- Wooden sled, felt, belts, flashlight and fat. Sled stamped with oil paint (Browncross).
35 x 90 x 35 cm
- Edition: 50 plus 5 h.c., numbered, unsigned
- Publisher: Galerie René Block, Berlin
- Catalogue Raisonné No.: 12
The image of the sled reoccurs throughout Beuys’s oeuvre. In early drawings, it is often referred to as an Ur-Sled, an allusion to its status as one of the earliest forms of transport.9 He was especially fascinated by the immediacy of this kind of motion. As he explained to Caroline Tisdall in 1978, ‘[t]he most direct kind of movement over the earth is the sliding of the iron runners of the sleds….’1 He prized this directness for the intimate proximity it offers to the natural environment, as the sled slides and scrapes across the open ground.
Beuys often described the sled as a rescue vehicle, a function it fulfilled in his oft-told, yet apocryphal account of being rescued by Crimean Tartars following a plane crash in the Second World War. The Tartars, he recounted, towed him on a sled as he recovered from the wounds he had sustained in the crash.2 This rescue function is foregrounded in the multiple Sled, one of two works by Beuys from 1969 to make use of real sleds. The first of these was The Pack, which features a group of sleds spilling out of a Volkswagen van, each equipped with a grey felt blanket, a flashlight and a hardened lump of fat. Describing this ‘pack’ of objects to Wulf Herzogenrath in 1972, Beuys observed:
There, where a catastrophe has taken place…, the wounded might only be reachable with this kind of instrument, not with a more highly-developed vehicle. In a state of emergency, one has to reach back to primitive means.3
Each of the objects carried by the members of The Pack helps support their rescue function. The flashlight, lump of fat and blanket, he went on to explain, were intended to offer ‘orientation, sustenance and warmth, those things that in extreme situations are required for basic survival.’4 Featuring the same three objects, Sled also expresses this intention. In contrast to the The Pack, however, the fifty sleds that make up the multiple can fan out individually, to exercise their rescue activities across a broader area.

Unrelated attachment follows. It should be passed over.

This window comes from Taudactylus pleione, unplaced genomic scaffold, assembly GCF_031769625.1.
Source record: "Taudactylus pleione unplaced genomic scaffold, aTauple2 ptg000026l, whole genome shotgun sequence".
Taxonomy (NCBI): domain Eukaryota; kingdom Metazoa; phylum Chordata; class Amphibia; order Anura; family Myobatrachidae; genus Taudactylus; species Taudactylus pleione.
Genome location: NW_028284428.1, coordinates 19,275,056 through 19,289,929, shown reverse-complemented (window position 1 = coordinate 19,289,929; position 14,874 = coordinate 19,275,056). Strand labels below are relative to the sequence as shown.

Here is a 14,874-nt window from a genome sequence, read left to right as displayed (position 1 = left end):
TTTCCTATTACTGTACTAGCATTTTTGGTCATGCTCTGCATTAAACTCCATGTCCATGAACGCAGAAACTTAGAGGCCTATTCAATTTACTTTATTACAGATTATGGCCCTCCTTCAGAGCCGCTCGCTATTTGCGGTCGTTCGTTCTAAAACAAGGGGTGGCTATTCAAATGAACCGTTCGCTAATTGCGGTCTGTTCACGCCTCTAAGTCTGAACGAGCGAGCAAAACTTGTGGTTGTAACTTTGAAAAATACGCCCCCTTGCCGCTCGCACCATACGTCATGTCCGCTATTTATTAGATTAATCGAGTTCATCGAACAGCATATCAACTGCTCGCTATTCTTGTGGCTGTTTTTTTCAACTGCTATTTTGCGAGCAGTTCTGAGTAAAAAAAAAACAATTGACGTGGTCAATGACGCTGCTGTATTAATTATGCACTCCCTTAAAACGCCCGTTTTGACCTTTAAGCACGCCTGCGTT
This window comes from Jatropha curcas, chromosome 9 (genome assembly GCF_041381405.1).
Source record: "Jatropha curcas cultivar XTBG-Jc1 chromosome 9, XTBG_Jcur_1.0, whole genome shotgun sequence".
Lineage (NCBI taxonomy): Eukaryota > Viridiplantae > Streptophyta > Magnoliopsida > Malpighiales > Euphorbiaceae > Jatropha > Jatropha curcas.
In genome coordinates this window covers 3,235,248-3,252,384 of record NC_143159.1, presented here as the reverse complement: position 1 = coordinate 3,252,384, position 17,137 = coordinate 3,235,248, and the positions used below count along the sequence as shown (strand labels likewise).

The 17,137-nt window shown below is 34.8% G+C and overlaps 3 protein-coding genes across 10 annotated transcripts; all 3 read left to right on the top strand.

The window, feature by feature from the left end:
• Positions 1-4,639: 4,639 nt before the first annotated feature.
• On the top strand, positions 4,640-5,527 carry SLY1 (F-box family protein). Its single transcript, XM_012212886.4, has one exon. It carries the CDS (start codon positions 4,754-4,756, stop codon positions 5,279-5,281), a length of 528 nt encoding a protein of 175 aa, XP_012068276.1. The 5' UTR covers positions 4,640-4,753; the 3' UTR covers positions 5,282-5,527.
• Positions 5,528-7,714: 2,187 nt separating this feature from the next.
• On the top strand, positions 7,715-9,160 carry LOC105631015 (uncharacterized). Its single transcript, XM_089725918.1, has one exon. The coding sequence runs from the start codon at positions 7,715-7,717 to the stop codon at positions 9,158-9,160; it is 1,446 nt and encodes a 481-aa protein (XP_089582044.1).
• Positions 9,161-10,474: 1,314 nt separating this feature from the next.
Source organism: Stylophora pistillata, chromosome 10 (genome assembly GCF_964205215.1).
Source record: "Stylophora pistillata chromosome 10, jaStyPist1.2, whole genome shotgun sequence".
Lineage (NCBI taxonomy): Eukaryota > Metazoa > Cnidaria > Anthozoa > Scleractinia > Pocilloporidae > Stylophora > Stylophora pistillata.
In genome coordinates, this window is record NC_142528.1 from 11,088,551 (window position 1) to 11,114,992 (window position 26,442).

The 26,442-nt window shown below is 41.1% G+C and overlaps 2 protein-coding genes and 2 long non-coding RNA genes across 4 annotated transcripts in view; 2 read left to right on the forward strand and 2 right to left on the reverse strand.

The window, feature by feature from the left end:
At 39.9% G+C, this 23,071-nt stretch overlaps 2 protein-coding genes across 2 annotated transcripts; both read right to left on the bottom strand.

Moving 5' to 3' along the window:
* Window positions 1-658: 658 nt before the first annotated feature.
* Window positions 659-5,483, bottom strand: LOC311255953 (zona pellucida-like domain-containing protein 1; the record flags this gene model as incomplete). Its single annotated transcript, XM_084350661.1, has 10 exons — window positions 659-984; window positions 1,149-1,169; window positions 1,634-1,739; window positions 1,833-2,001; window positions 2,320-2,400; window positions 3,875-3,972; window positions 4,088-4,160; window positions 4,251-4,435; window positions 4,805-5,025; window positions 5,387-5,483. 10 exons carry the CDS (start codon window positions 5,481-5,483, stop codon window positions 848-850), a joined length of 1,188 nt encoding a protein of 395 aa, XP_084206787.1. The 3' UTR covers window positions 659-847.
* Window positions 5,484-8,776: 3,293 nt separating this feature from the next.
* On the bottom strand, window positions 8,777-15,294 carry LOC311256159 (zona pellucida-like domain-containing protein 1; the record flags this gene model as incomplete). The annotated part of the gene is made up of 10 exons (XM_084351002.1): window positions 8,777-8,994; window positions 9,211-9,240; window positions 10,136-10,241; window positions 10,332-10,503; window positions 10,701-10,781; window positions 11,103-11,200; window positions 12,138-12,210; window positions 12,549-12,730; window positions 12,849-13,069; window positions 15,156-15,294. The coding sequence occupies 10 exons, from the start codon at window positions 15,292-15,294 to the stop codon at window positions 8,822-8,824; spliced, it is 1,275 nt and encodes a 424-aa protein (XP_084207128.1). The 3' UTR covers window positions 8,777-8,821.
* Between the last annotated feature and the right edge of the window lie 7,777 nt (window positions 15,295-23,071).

Caroline Tisdall, Joseph Beuys (London: Thames and Hudson, 1979), 190. Elsewhere in his practice, Beuys’s decision to strap an iron plate to one of his feet during the performances How to explain paintings to a dead hare (1965) and Eurasian Staff (1967), was intended to facilitate this kind of contact. For an account of these performances see Uwe M. Schneede, Joseph Beuys, Die Aktionen, (Ostfildern-Ruit: Verlag Gerd Hatje, 1994), 102-107, 186-201. ↩
This story was first made public in Tisdall, Joseph Beuys, 16. For a thorough account of its history, together with its fictional and mythical elements, see Peter Nisbet, ‘Crash Course. Remarks on a Beuys Story,’ in: Gene Ray (ed.), Joseph Beuys. Mapping the Legacy (New York: D.A.P. / Distributed Art Publishers, Inc., 2001), 6-7. ↩
‘Dort, wo eine Katastrophe geschieht…, wird man vielleicht nur mit gleitartigen Instrumenten an den Verunglückten herankommen können, nicht mit einem hochentwickelten technischen Bewegungsgerät. Man wird wieder zu primitiven Mitteln greiffen müssen in der Not.‘
Beuys in Herzogenrath (ed.), Selbstdarstellung, Künstler über sich (Düsseldorf: Droste Verlag, 1973), 31. ↩
© H. Koyupinar, Bayerische Staatsgemäldesammlungen